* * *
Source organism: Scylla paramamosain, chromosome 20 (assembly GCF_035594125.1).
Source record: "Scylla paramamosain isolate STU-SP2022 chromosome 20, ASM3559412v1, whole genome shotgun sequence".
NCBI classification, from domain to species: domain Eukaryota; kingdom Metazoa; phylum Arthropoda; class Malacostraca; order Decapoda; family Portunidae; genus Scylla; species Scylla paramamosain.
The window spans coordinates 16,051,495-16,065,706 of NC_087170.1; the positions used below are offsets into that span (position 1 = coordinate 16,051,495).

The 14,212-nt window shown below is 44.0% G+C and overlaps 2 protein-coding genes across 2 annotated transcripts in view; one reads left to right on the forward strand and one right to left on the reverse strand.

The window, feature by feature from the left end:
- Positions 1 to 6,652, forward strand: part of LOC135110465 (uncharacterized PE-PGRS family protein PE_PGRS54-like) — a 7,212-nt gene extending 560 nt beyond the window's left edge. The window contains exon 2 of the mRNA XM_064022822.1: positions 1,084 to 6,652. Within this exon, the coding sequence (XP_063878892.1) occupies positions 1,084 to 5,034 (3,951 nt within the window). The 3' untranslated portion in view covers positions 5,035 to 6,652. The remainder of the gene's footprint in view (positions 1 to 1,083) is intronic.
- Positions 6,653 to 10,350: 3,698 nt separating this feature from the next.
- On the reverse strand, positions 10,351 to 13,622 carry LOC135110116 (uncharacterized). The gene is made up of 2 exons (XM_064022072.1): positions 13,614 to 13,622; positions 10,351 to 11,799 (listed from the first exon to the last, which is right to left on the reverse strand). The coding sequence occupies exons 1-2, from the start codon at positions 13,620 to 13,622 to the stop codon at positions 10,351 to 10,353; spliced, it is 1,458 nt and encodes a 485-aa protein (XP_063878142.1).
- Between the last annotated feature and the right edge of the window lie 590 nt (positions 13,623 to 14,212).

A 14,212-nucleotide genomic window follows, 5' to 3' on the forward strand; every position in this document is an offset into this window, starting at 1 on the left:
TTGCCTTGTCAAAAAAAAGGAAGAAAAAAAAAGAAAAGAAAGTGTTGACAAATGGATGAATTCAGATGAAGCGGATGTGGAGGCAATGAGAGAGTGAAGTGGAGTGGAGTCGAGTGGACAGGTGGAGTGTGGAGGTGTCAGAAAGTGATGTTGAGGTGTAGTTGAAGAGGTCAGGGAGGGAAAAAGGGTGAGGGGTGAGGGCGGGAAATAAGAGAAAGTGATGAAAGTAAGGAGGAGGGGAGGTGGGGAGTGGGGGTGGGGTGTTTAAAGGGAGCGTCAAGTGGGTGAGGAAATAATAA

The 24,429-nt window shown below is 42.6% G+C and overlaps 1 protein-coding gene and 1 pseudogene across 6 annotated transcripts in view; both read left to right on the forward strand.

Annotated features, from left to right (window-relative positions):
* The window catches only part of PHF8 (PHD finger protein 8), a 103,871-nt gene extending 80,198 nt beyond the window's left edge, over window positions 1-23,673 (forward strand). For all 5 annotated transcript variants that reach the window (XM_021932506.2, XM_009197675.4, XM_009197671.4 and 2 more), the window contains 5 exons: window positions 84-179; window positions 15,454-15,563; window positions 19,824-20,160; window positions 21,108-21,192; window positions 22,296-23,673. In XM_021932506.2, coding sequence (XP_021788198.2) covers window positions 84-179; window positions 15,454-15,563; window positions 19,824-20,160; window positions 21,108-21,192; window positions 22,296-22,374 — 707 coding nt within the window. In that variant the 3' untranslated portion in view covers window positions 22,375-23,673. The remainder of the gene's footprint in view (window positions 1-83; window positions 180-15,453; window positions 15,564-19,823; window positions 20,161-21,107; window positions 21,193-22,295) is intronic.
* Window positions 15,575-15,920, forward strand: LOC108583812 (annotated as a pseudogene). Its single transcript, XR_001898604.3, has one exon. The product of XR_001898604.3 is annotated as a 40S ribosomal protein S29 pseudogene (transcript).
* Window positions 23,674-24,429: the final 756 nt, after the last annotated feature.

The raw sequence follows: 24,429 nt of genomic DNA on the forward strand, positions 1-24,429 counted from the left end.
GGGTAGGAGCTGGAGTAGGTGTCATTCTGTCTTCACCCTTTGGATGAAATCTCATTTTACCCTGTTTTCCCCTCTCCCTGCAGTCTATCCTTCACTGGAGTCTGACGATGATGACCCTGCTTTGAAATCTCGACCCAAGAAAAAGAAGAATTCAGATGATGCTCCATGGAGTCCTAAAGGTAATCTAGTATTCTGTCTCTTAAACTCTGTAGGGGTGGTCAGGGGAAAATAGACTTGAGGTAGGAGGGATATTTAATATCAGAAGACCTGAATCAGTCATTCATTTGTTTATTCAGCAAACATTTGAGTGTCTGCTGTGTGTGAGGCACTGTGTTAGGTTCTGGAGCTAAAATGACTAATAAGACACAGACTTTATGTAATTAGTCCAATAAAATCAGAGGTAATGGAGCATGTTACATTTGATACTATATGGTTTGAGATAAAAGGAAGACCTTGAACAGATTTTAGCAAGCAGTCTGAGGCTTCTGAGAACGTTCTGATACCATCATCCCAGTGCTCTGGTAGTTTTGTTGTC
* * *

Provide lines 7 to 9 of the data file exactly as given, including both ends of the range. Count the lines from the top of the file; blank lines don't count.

- Positions 1 to 6,652, forward strand: part of LOC135110465 (uncharacterized PE-PGRS family protein PE_PGRS54-like) — a 7,212-nt gene extending 560 nt beyond the window's left edge. The window contains exon 2 of the mRNA XM_064022822.1: positions 1,084 to 6,652. Within this exon, the coding sequence (XP_063878892.1) occupies positions 1,084 to 5,034 (3,951 nt within the window). The 3' untranslated portion in view covers positions 5,035 to 6,652. The remainder of the gene's footprint in view (positions 1 to 1,083) is intronic.
- Positions 6,653 to 10,350: 3,698 nt separating this feature from the next.
- On the reverse strand, positions 10,351 to 13,622 carry LOC135110116 (uncharacterized). The gene is made up of 2 exons (XM_064022072.1): positions 13,614 to 13,622; positions 10,351 to 11,799 (listed from the first exon to the last, which is right to left on the reverse strand). The coding sequence occupies exons 1-2, from the start codon at positions 13,620 to 13,622 to the stop codon at positions 10,351 to 10,353; spliced, it is 1,458 nt and encodes a 485-aa protein (XP_063878142.1).